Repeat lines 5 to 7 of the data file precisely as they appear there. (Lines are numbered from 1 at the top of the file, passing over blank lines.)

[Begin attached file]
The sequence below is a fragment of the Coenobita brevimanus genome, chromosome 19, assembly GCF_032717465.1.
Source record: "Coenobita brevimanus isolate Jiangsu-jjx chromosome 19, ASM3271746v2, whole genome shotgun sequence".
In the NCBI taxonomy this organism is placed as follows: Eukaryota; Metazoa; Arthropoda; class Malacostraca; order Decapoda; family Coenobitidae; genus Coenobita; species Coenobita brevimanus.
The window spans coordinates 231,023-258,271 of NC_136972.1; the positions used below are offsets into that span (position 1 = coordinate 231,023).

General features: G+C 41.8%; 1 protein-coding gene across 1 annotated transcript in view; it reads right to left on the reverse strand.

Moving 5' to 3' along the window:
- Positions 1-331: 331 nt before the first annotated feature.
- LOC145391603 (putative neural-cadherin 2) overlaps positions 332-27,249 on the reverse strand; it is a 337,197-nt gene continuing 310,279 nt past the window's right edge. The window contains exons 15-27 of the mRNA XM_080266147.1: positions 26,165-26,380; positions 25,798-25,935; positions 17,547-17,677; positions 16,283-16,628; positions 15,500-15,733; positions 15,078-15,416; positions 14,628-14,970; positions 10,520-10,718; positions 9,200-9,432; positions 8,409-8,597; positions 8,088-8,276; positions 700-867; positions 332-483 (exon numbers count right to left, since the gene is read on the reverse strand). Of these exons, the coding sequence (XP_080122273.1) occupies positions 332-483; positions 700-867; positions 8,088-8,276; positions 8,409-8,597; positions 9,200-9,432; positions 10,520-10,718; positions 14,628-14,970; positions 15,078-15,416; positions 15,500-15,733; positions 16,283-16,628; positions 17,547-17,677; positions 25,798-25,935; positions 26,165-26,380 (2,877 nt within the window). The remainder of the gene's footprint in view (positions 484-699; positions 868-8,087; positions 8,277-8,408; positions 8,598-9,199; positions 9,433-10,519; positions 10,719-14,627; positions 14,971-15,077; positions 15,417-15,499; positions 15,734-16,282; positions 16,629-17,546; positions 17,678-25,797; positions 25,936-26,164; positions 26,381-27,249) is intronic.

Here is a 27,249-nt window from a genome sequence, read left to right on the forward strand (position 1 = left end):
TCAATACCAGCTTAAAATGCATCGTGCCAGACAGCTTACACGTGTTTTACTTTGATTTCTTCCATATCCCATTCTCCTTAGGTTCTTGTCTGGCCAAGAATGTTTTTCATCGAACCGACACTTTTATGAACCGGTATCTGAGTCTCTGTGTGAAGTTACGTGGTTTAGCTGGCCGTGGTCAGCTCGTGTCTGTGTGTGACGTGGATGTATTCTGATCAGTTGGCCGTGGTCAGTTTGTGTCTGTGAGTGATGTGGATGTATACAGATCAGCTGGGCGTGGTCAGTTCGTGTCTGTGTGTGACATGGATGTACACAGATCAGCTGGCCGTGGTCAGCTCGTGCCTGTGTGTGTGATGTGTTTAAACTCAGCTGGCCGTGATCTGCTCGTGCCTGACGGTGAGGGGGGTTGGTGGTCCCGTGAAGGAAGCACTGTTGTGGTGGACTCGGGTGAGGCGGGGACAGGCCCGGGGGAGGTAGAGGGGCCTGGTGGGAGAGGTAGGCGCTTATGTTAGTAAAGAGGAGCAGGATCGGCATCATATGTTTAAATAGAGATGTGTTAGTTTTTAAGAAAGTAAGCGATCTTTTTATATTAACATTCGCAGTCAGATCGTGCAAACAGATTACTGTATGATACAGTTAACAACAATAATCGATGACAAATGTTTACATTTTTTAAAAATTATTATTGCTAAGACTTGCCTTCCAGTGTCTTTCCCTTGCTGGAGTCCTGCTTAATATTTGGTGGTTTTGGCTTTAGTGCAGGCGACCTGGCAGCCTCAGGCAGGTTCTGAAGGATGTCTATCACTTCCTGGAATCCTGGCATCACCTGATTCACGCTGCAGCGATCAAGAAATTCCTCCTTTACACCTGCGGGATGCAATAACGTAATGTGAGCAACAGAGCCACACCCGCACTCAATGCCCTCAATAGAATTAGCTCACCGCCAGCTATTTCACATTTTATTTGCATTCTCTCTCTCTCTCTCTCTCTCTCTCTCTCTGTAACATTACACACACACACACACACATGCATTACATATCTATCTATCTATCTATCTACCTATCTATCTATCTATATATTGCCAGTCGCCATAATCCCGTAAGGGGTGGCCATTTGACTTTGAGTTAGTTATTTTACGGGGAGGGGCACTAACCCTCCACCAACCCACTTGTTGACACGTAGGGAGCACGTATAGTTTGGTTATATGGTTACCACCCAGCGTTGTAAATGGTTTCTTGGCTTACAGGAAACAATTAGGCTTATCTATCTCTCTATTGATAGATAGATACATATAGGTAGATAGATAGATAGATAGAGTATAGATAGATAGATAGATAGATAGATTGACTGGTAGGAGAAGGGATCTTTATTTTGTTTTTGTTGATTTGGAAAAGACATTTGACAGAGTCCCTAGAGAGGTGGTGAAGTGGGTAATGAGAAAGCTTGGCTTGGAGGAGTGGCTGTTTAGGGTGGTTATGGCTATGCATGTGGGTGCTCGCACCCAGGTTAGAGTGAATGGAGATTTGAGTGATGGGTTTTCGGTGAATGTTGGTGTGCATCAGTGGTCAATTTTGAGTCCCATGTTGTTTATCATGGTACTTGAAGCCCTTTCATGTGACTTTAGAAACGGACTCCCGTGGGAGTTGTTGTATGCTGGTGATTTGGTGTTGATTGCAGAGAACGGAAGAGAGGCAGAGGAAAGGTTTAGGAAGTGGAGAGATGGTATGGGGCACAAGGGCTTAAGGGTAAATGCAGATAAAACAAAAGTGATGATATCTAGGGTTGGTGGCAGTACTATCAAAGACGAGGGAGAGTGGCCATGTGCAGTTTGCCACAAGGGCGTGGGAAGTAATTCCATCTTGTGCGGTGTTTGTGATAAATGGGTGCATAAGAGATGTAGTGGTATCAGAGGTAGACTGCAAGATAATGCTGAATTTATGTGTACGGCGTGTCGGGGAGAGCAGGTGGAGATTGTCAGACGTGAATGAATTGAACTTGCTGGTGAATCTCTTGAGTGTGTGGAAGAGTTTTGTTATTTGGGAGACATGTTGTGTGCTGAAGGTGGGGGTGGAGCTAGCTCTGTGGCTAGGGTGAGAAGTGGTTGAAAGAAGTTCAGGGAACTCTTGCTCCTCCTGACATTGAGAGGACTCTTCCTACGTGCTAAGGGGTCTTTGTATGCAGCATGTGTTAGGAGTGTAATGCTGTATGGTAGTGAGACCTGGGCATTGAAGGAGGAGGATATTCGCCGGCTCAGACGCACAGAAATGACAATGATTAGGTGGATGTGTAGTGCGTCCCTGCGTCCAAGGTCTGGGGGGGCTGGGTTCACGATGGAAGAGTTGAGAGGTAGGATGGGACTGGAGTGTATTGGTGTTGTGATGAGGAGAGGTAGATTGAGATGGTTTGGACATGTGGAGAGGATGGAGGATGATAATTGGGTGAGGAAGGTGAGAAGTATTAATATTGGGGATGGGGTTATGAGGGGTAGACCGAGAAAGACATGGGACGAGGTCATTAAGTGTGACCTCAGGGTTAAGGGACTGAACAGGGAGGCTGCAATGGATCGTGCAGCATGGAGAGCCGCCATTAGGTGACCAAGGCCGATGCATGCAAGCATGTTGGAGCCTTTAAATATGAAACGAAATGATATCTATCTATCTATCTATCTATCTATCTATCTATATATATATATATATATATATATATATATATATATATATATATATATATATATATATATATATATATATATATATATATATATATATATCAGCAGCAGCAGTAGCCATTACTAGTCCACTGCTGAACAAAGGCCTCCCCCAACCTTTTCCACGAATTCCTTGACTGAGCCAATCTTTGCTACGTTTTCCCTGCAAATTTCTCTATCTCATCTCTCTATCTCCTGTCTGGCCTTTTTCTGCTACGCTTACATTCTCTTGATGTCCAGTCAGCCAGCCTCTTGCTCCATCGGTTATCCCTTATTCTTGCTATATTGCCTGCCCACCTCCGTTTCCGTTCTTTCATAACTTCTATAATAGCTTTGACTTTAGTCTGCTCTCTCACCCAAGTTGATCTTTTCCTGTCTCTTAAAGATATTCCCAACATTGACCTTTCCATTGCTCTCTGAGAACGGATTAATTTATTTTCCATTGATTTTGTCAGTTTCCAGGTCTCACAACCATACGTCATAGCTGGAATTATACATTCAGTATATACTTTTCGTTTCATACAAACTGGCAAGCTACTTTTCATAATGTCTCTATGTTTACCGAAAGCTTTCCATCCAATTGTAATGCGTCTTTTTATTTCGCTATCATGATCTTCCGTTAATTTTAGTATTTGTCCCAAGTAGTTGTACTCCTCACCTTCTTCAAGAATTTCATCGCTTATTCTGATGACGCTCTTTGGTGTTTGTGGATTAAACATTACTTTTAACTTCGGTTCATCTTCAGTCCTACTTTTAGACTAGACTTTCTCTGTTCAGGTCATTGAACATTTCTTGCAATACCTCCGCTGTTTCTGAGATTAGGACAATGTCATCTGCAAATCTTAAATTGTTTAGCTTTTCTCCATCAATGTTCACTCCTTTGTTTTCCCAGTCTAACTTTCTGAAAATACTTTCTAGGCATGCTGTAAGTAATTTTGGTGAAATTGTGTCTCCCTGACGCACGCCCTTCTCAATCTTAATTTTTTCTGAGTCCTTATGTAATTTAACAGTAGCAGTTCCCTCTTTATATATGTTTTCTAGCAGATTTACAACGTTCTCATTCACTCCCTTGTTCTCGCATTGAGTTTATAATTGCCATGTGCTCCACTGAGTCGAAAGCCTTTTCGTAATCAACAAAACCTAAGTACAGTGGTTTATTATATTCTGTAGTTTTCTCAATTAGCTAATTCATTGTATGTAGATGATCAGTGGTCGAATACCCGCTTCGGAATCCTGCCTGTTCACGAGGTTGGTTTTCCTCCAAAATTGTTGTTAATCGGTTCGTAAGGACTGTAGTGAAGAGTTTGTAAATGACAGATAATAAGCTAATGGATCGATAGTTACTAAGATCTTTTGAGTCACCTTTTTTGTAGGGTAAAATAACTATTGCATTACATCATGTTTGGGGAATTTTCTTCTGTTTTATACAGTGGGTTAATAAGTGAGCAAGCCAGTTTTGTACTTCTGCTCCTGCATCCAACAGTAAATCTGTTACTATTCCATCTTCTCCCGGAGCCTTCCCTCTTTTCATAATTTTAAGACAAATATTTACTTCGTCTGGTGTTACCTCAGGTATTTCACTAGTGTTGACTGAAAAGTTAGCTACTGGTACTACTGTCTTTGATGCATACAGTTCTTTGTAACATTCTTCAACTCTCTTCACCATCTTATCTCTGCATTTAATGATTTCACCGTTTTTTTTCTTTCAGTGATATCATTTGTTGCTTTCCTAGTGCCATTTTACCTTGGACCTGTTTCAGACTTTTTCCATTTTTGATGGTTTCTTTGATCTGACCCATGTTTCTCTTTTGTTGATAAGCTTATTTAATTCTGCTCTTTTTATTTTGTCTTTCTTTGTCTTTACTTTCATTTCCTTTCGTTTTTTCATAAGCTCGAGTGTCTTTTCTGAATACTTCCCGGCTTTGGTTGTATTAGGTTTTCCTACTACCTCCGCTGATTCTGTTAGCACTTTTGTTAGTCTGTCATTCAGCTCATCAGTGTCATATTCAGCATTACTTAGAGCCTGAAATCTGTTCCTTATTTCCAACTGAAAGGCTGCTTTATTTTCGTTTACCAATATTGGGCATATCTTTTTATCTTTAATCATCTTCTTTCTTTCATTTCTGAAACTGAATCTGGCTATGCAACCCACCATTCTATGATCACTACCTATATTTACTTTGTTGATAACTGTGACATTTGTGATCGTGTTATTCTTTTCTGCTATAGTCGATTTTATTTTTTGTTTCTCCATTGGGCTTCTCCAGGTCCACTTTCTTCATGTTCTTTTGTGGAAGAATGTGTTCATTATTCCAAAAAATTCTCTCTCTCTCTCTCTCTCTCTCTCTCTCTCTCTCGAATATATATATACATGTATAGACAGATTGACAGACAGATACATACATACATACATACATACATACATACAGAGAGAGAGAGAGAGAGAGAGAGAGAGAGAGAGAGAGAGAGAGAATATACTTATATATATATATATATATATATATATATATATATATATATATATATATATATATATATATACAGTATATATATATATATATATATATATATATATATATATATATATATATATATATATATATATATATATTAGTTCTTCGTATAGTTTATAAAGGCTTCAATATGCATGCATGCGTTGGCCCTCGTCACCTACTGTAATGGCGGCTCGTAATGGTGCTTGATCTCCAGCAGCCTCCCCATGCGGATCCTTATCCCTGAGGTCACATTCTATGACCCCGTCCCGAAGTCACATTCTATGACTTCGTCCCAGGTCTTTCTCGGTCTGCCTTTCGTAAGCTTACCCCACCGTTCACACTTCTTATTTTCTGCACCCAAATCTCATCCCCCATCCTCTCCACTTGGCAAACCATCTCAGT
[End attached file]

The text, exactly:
General features: G+C 41.8%; 1 protein-coding gene across 1 annotated transcript in view; it reads right to left on the reverse strand.

Moving 5' to 3' along the window:
- Positions 1-331: 331 nt before the first annotated feature.